Jesus’ dead body was taken down from the cross and buried in the tomb.  But then, “he was raised on the third day in accordance with the Scriptures.”  Jesus rose from the dead and then Paul lists the people who saw him: Peter, the other apostles, more than five hundred believers at the same time and James the brother of Jesus. And then Paul added, “Last of all, as to one untimely born, he appeared also to me.”  Paul affirms that he had seen the risen Lord, though not in the same way as the others, because by that time the Lord Jesus had ascended.
            We learn in our text that the Church proclaimed this message, not because it was likely to be acceptable to people – it wasn’t.  They proclaimed it because it was true – it had really happened.
            Everything about the Christian faith comes down to this single point: Jesus Christ rose from the dead.  Immediately after our text, Paul lays this out in a brutally frank way. He says, “Now if Christ is proclaimed as raised from the dead, how can some of you say that there is no resurrection of the dead?
But if there is no resurrection of the dead, then not even Christ has been raised. And if Christ has not been raised, then our preaching is in vain and your faith is in vain.”
            Paul says that if Jesus has not been raised then Christian preaching and faith is nothing. Paul and the others would be false witnesses, saying thing about God that are not true. Finally the apostle adds: “And if Christ has not been raised, your faith is futile and you are still in your sins.
Then those also who have fallen asleep in Christ have perished.
If in Christ we have hope in this life only, we are of all people most to be pitied.”
            If the resurrection is not true – if Jesus Christ did not rise from the dead – then Christianity is just stupid.  It is worse than stupid because it is a lie that calls upon us to sacrifice and serve others for no reason.  Paul knew it, and called it like it is.
            But then, building on the words of our text he went on to say, “But in fact Christ has been raised from the dead, the firstfruits of those who have fallen asleep.” There was no doubt.  We learn that the risen Lord appeared to the believers during the course of forty days.  He appeared on multiple occasions, to different groups of people, in different locations.  He appeared to them in different parts of Israel – both in the south in Judea, and in the north in Galilee.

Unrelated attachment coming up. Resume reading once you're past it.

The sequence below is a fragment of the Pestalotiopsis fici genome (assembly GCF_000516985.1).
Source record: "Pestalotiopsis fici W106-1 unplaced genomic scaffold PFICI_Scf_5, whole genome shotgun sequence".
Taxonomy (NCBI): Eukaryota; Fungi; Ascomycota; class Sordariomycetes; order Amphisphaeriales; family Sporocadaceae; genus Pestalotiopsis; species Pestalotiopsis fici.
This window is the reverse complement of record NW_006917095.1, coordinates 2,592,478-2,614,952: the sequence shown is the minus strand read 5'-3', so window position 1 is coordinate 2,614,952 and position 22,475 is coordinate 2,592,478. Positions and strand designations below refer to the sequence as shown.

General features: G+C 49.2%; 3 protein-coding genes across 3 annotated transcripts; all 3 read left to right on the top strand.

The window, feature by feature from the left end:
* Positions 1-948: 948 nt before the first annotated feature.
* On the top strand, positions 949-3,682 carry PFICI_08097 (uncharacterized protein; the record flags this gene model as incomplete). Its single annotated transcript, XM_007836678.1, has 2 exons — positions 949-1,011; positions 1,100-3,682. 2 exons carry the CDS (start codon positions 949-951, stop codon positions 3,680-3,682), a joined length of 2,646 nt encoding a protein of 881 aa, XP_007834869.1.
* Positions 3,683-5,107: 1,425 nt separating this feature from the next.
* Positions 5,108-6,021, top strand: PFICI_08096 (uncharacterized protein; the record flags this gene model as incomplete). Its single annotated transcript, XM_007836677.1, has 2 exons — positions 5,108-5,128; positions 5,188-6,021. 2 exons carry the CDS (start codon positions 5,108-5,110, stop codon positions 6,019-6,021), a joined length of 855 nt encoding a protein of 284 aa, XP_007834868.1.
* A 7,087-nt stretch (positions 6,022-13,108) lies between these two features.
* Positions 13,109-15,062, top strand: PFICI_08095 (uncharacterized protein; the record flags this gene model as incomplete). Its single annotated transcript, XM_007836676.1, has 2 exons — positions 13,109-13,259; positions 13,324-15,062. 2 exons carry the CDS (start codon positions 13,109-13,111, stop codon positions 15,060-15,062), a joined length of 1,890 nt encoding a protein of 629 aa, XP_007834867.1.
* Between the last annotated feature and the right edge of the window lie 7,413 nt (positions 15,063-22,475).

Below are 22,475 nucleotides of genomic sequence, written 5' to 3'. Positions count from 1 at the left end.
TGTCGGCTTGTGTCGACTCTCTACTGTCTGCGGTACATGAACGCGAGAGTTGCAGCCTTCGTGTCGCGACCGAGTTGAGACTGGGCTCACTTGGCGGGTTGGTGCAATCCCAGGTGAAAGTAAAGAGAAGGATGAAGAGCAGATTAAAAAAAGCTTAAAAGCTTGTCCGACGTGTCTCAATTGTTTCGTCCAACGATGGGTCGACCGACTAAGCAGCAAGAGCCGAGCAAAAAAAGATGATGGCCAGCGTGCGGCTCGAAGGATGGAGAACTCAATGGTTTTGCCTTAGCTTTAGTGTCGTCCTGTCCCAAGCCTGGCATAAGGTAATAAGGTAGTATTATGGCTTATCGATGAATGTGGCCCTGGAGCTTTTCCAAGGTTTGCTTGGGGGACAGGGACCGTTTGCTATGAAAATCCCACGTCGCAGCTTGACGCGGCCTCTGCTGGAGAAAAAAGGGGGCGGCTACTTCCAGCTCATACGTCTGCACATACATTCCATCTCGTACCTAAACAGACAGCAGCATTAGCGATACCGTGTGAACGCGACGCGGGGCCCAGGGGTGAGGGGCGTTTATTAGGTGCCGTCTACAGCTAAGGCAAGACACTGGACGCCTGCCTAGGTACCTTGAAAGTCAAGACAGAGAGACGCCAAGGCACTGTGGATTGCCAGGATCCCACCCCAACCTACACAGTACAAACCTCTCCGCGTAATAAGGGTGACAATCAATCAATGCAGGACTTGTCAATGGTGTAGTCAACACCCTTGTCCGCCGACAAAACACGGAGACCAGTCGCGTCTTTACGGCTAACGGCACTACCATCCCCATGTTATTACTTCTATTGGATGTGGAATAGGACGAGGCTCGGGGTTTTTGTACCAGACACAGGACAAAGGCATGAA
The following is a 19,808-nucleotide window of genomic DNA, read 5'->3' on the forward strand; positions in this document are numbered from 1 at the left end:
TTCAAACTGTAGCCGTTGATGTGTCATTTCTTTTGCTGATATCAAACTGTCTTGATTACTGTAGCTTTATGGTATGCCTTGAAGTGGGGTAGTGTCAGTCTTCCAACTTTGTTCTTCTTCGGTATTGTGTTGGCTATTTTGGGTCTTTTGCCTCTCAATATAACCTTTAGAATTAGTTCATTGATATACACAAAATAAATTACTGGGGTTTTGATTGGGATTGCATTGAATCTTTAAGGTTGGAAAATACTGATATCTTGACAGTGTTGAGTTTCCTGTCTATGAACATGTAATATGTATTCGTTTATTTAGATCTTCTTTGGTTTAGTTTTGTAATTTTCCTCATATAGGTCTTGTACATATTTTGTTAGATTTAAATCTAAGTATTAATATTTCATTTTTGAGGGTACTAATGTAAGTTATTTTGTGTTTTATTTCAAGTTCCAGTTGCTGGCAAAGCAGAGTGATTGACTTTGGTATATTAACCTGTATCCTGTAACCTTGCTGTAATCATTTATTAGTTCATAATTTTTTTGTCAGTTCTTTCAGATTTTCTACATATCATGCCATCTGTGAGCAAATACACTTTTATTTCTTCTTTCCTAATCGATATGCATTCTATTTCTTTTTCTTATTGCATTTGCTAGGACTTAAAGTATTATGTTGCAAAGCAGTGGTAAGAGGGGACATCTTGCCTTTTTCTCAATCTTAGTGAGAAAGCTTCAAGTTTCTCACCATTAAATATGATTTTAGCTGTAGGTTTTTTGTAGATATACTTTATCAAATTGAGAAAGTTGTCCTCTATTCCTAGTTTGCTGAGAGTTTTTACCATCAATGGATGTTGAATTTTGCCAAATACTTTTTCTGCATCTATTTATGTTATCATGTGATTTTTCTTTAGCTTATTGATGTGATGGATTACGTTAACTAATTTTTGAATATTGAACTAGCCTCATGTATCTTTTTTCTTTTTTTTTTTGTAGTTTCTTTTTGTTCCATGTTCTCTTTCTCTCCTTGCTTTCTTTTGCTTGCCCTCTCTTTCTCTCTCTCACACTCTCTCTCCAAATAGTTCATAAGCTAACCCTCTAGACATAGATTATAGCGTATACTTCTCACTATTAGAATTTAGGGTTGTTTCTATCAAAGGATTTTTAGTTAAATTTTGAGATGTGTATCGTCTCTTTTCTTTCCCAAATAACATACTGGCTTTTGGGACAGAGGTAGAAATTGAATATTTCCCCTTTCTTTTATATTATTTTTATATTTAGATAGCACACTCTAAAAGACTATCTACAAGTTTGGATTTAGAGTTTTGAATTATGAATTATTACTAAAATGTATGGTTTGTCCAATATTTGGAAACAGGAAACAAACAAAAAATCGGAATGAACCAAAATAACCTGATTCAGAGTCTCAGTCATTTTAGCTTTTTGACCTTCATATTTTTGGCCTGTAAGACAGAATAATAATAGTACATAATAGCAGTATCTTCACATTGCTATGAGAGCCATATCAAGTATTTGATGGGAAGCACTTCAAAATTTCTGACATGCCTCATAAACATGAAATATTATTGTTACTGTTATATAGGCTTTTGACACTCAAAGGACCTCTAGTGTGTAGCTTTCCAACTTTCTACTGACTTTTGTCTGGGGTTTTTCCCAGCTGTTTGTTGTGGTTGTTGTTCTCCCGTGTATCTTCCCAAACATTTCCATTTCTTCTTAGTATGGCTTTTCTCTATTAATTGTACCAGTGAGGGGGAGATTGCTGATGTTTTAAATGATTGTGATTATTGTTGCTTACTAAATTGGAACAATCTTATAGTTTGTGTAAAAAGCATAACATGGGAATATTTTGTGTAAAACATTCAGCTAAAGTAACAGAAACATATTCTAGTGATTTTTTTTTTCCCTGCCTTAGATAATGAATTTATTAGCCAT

These encounters left absolutely no doubt about what had happened. And so it had changed everything.  The death of Jesus on the cross on Good Friday was not a tragic failure and miscarriage of justice.  It was instead God’s most powerful action to forgive your sins.  It was the defeat of death itself, and the beginning of the new life that will be yours.  Paul wrote, “For as by a man came death, by a man has come also the resurrection of the dead. For as in Adam all die, so also in Christ shall all be made alive. But each in his own order: Christ the firstfruits, then at his coming those who belong to Christ.”
            The resurrection of Jesus Christ means that everything has changed for you.  You now have the living hope that gives you confidence no matter what happens.  The risen Lord is your Lord.  He gave himself up for you on the cross and he is certainly going to care for you now in his exaltation.  There is nothing that can ever separate you from Christ and his love – not suffering, not illness, not even death itself. You have the living hope of Jesus the risen Lord.  You know how this whole thing ends, and because you do you can live every day guided and prompted by that expectation. You forgive. You serve others and put their needs before yourself. You encourage. You support.
            You can do this, not just because you know Jesus has risen from the dead and that you will too.  You can do this because the resurrection power of Jesus is already at work in you.  Paul told the Romans, “We were buried therefore with him by baptism into death, in order that, just as Christ was raised from the dead by the glory of the Father, we too might walk in newness of life. For if we have been united with him in a death like his, we shall certainly be united with him in a resurrection like his.”
            Through the Holy Spirit’s work in baptism we have received regeneration – new life.  The Spirit’s presence is the guarantee of our own resurrection.  Paul said, “If the Spirit of him who raised Jesus from the dead dwells in you, he who raised Christ Jesus from the dead will also give life to your mortal bodies through his Spirit who dwells in you.” The Spirit is the source of the leading and power by which we live a life of service and love because of Jesus Christ who rose from the dead by the work of the Spirit.
            The resurrection of Jesus speaks to our now, and our not yet.  It means that now we have forgiveness, hope, strength and peace with God.  And it means that when Jesus Christ returns in glory we will experience life as it was truly meant to be. We will because Christ died for our sins in accordance with the Scriptures; he was buried; and he was raised on the third day in accordance with the Scriptures